Back in 1975, after several years of the earliest expression of leftist anti-intellectualism in colleges and universities, Yale commissioned historian C. Vann Woodward to lead a Commission on Freedom of Expression at Yale, and write a report on academic freedom. Here’s one excerpt from the conclusion:
The primary function of a university is to discover and disseminate knowledge by means of research and teaching. To fulfill this function a free interchange of ideas is necessary not only within its walls but with the world beyond as well. It follows that the university must do everything possible to ensure within the fullest degree intellectual freedom. The history of intellectual growth and discovery clearly demonstrates the need for unfettered freedom, the right to think the unthinkable, discuss the unmentionable, and challenge the unchallengeable. To curtail free expression strikes twice at intellectual freedom, for whoever deprives another of the right to state unpopular views necessarily also deprives others of the right to listen to those views.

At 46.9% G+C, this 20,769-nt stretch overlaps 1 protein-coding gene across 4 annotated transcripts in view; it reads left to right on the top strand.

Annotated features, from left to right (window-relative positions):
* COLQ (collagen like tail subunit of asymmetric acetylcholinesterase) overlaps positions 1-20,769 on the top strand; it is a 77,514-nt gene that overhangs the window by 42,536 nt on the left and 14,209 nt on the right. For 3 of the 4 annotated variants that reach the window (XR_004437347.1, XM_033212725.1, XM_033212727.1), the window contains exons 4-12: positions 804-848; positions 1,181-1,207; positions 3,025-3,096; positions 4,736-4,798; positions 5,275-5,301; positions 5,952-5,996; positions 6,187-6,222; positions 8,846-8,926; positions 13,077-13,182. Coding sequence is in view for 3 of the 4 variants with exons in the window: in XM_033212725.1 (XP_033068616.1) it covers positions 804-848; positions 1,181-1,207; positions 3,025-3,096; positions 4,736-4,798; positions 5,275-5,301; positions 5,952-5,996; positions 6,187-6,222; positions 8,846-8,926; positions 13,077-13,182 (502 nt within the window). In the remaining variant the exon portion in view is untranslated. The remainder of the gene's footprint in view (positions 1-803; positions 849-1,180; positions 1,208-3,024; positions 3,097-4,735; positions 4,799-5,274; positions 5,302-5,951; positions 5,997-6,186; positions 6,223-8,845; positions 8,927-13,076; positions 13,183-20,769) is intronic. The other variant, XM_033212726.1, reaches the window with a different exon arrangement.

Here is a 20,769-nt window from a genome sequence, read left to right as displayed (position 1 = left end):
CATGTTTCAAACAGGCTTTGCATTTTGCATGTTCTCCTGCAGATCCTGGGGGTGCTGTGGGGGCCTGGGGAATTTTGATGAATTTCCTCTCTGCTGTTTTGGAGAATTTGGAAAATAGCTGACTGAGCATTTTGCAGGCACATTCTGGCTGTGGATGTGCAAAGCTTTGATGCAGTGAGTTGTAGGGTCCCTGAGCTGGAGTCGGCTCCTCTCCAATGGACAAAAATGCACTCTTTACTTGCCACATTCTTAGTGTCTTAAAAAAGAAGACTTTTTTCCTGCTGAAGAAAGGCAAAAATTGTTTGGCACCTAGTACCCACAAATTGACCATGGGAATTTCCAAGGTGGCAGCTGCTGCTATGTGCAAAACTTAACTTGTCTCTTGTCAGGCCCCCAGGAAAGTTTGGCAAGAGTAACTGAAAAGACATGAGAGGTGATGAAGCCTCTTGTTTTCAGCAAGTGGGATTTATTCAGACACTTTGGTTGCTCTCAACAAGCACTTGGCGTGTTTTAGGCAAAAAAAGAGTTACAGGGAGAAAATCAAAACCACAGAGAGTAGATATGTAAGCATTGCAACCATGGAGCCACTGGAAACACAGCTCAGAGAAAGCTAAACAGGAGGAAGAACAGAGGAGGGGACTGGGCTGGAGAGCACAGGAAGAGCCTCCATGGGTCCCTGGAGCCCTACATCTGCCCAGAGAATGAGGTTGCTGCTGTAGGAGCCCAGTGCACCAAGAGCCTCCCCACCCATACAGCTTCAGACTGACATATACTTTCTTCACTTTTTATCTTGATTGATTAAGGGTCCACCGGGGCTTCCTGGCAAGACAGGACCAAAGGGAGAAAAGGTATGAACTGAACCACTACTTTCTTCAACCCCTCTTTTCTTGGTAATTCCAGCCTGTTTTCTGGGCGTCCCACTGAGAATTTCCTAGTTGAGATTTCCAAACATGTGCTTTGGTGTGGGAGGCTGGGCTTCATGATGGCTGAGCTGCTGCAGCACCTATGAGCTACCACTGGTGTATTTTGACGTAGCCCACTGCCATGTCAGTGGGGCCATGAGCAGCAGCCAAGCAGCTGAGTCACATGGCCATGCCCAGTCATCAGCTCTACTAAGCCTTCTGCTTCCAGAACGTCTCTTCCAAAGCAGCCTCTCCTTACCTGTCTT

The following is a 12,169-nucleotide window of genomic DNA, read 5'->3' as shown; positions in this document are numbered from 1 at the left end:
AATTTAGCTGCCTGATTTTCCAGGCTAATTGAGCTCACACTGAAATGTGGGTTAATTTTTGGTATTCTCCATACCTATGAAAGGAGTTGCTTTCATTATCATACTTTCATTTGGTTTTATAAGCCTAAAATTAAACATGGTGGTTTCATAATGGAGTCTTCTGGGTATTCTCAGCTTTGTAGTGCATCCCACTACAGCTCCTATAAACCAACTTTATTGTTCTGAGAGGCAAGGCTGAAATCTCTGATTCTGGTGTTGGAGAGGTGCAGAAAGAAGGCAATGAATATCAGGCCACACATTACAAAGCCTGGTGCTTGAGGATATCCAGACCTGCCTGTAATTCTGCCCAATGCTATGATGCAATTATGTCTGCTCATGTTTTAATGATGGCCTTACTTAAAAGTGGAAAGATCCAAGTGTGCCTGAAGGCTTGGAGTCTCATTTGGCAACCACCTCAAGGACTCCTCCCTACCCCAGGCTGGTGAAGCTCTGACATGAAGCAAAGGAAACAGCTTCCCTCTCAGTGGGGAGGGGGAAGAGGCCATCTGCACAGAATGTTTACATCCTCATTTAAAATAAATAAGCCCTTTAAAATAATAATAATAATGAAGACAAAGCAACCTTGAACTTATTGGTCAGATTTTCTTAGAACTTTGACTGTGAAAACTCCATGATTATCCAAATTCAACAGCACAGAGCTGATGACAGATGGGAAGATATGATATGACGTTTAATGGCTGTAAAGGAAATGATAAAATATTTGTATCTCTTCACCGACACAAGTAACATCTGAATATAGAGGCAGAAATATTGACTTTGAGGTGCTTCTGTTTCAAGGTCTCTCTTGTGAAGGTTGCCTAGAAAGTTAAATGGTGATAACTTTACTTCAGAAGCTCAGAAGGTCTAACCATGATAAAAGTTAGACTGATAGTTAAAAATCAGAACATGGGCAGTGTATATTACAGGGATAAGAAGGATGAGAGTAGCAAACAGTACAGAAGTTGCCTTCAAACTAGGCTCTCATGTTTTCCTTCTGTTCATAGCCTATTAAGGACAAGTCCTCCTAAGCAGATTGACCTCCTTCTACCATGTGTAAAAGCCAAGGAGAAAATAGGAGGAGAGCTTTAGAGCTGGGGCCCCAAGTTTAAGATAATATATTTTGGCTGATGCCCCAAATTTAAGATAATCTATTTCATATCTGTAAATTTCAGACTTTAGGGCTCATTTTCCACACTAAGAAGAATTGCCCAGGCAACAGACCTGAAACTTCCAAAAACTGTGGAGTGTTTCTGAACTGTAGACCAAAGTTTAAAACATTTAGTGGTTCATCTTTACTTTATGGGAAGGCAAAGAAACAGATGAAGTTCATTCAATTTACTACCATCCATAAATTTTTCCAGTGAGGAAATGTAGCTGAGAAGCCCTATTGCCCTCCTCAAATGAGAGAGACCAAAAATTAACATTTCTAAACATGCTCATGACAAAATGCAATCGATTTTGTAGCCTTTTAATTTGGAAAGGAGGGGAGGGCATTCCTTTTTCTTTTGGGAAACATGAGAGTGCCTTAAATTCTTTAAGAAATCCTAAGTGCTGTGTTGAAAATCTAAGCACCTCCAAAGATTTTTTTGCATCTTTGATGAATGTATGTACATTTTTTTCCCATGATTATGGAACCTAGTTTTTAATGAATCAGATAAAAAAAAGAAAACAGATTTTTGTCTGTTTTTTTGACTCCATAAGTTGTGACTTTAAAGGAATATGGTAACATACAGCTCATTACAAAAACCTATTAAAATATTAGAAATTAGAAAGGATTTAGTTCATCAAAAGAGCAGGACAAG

It is doubtful that Yale or many other leading universities today would publish the Woodward Report, let alone endorse this view. Certainly there would be faculty and student opposition to it.